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How to manage change creatively: unravelling the conundrum of business-state relations

Avery, Helen LU (2019) Gulf Research Meeting 2019
Abstract
Numerous vulnerabilities have been noted in the current structures of the Gulf economies, including dependency on hydrocarbon exports, the need for fiscal reforms and alternative sources of state revenue, as well as limited incentives in the status-quo for initiative and productive activities. However, diversification, business development and transition away from hydrocarbon dependency require the capacity to make informed and strategic long-term choices, based on not only on existing strengths and competitive advantages within the current global landscape, but taking into account foreseeable needs and future developments. These include both regional or domestic developments and the likelihood of major shocks in global economic... (More)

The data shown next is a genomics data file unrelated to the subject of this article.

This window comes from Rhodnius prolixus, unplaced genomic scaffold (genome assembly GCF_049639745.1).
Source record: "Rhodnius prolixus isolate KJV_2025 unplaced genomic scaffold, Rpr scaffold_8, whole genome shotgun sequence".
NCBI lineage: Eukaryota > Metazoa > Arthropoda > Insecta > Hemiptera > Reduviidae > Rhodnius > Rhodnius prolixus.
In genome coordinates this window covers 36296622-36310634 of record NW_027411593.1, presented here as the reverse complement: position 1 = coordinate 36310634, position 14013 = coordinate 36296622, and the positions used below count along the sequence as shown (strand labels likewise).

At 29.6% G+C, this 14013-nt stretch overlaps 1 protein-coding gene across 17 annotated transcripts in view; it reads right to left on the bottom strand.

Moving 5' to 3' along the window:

Numerous vulnerabilities have been noted in the current structures of the Gulf economies, including dependency on hydrocarbon exports, the need for fiscal reforms and alternative sources of state revenue, as well as limited incentives in the status-quo for initiative and productive activities. However, diversification, business development and transition away from hydrocarbon dependency require the capacity to make informed and strategic long-term choices, based on not only on existing strengths and competitive advantages within the current global landscape, but taking into account foreseeable needs and future developments. These include both regional or domestic developments and the likelihood of major shocks in global economic landscapes. It has been observed that major restructuring of economies was made possible historically through state intervention (Wade, 2004). States clearly have a privileged position for enabling change, since they can provide necessary infrastructure and create a stable climate that supports investment, allowing businesses to operate with a minimum of risk. Clear and credible visions for the future are a vital condition for long term investments in the domestic economies, while excessive regulations, clientelism and the fear of political upheavals can act as deterrents. In the case of the Gulf states, the question is thus how to develop wise policies and mechanisms, by identifying critical points of leverage rather than using blanket measures.To avoid defensive reactions or flight of capital and capacity, visions for domestic development need to generate confidence and trust, giving sufficient attention to mechanisms of enabling change that simultaneously permit a smooth phasing out of dysfunctional structures. Major challenges observed today include the demographic profile of the countries, expectations as well as the mismatch between existing skills of the labour force and the capacity needed for restructuring the economies. Maintaining a social contract will therefore continue to depend on measures of distribution and ensuring employment for young people in the region, while at the same time orienting the economy towards new types of production.The paper will consider possible pathways towards economic sustainability in the Gulf states drawing on systems and transition theory (Geels, 2005; Twomey & Gaziulusoy, 2014). In the context of the Gulf, it has been argued that conventional distinctions between private and public sectors can be misleading, to the extent that public actors can be stakeholders in the economy. In the analysis, emphasis will therefore be on implications of policy choices for the real economy and future capacity, rather than on public versus private ownership. The analysis will further outline the heterogeneity of the economic fabric and discuss both synergies and conflicts of interest between different sectors and industries. (Less)